The genera of Leguminosae-Caesalpinioideae & Swartzieae
~ Cassia subgen Senna (Mill.) Benth.
Adipera Raf., Cathartocarpus Pers., Cowellocassia Britt., Desmodiocassia B. & R., Ditremexia Raf., Adipera Raf., Chamaefistula G. Don, Chamaesenna Raf., Cowellocassia Britt., Desmodiocassia B. & R., Ditremexia Raf., Earleocassia Britt., Echinocassia B. & R., Emelista Raf., Gaumerocassia Britt., Herpetica Raf., Isandrina Raf., Leonocassia B. & R., Palmerocassia Britt., Panisia Raf., Peiranisia Raf., Phragmocassia B. & R., Pseudocassia B. & R., Psilorhegma (Benth.) B. & R., Pterocassia B. & R., Sciacassia Britt., Sericeocassia Britt., Tharpia B. & R., Vogelocassia Britt., Xerocassia B. & R.
Habit and leaf form. Trees, or shrubs, or herbs (often herbaceous with woody base, sometimes monocarpic); unarmed; exhibiting some leaves reduced to phyllodes, and/or with leaflets tiny and early-caducous (sometimes, in Australia), or without leaves reduced to phyllodes, the leaflets normally well developed and persistent.
Phyllotaxy spiral. The leaves compound (usually); often with petiolar nectariferous glands, pinnate (usually), or bifoliolate (in Australia); paripinnate. The leaflets many per leaf to few per leaf; opposite or sub-opposite; petiolulate; without noticeably twisted petiolules; markedly asymmetrical to symmetrical or nearly so; pinnately veined, with a predominant midrib. Stipules present, persistent and conspicuous in mature leaves, or absent or early caducous or very inconspicuous in mature leaves (?); if present, leafy, or membranous; not connate. Stipels absent.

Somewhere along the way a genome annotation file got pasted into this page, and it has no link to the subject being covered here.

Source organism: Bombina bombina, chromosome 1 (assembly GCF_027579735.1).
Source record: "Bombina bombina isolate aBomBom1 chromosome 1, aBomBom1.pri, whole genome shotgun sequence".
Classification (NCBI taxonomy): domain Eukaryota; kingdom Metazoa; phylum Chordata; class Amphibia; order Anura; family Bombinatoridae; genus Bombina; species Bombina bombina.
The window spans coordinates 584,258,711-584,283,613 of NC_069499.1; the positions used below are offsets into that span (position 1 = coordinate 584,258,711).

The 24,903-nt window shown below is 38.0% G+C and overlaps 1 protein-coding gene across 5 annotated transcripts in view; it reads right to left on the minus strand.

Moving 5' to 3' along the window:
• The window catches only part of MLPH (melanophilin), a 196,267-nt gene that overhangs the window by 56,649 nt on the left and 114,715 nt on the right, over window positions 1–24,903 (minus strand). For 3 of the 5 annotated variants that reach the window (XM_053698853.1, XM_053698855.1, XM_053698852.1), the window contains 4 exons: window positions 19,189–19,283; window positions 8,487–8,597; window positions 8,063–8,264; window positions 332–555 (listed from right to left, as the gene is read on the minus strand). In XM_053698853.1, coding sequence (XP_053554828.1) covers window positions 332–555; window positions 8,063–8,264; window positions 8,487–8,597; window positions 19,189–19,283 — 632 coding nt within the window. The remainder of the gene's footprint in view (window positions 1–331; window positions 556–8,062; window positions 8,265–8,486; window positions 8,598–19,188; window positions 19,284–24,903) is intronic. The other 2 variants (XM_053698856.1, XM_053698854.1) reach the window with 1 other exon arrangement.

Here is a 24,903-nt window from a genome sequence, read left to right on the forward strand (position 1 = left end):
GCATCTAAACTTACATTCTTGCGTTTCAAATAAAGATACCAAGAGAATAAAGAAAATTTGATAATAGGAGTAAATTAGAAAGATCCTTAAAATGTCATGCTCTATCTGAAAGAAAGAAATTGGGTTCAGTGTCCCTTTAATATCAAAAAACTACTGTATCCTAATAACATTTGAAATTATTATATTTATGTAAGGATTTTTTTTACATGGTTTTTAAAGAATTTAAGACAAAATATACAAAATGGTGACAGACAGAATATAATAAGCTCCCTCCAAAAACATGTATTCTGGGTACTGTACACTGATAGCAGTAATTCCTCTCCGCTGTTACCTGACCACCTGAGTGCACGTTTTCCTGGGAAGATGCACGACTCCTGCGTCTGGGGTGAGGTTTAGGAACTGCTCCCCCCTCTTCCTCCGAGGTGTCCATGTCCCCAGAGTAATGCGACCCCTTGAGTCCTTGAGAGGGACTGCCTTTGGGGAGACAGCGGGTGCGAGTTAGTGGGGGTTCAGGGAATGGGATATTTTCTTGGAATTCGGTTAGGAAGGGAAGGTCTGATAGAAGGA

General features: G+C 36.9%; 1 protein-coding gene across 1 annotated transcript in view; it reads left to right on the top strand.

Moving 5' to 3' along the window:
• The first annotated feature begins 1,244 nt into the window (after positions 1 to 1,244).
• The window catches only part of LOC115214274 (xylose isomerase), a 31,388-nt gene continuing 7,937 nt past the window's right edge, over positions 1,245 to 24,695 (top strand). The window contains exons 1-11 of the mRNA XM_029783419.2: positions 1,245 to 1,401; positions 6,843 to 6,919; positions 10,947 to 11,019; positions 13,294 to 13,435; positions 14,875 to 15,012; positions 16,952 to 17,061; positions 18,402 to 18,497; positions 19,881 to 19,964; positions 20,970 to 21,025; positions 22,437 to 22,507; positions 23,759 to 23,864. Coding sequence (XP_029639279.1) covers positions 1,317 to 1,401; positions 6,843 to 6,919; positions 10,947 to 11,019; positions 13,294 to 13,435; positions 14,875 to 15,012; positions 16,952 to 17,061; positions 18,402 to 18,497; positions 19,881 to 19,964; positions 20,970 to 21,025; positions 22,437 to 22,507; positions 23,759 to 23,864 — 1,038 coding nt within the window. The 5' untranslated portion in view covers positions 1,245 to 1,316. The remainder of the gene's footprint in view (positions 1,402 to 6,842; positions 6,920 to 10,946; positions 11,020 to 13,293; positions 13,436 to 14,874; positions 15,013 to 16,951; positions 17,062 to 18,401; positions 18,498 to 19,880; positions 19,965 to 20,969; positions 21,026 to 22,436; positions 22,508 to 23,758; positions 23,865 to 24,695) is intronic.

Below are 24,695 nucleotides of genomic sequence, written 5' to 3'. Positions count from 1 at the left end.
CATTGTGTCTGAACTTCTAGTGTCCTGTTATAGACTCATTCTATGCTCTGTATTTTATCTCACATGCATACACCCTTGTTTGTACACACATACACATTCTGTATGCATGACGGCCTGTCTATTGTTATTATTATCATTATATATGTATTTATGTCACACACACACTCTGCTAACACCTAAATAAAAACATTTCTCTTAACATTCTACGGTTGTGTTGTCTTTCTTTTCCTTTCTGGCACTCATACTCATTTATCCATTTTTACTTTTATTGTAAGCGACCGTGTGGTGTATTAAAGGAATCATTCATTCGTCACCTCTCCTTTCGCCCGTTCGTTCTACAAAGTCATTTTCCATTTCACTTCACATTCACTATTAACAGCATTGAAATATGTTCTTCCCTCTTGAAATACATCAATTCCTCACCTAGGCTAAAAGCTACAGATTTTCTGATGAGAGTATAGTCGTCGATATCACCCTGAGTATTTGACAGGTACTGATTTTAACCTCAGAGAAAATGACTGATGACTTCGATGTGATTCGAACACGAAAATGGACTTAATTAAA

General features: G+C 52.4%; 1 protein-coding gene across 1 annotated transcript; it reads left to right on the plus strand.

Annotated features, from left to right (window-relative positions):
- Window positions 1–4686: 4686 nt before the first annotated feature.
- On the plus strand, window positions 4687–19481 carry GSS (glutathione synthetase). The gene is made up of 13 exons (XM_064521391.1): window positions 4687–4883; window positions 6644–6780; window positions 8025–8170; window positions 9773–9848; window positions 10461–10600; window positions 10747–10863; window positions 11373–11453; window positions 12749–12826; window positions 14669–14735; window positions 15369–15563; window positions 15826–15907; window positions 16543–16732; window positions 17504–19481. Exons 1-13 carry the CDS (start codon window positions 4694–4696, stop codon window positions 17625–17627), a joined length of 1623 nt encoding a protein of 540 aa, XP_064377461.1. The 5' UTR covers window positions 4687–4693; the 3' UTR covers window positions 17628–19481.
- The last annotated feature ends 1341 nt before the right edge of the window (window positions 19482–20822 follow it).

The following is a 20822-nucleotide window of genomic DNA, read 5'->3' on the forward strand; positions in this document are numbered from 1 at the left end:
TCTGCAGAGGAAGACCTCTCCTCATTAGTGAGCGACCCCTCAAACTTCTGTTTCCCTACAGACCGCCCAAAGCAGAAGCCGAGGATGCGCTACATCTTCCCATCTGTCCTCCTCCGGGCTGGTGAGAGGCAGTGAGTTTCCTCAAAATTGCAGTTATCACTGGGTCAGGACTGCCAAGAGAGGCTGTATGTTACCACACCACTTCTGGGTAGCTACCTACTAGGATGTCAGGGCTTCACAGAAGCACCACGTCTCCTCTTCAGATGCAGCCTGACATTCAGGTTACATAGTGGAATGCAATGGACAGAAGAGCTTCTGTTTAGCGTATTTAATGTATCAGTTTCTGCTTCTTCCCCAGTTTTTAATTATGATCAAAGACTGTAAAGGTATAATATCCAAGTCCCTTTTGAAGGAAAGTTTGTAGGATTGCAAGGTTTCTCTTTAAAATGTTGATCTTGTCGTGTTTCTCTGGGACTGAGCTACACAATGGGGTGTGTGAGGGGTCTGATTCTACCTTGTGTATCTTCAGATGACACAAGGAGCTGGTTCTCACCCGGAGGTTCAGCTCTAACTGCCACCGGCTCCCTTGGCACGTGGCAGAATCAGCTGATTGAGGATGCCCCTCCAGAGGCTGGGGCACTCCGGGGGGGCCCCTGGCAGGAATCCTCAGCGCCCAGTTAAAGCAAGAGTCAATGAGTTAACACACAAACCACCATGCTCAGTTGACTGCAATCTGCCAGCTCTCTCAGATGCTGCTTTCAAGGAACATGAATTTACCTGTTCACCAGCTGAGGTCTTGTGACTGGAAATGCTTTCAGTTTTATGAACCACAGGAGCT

Inflorescence and floral morphology. The flowers aggregated into inflorescences, or solitary. The inflorescences axillary, or terminal; unbranched, or branched; ambiguously of racemose units, or of cymose units; simple racemes, or panicles (often becoming corymbose-paniculate towards the ends of the branchlets, rarely cauliflorous). The flowers not distichous. Bracts absent at anthesis, or persistent beyond anthesis (?). Bracteoles absent; absent at anthesis.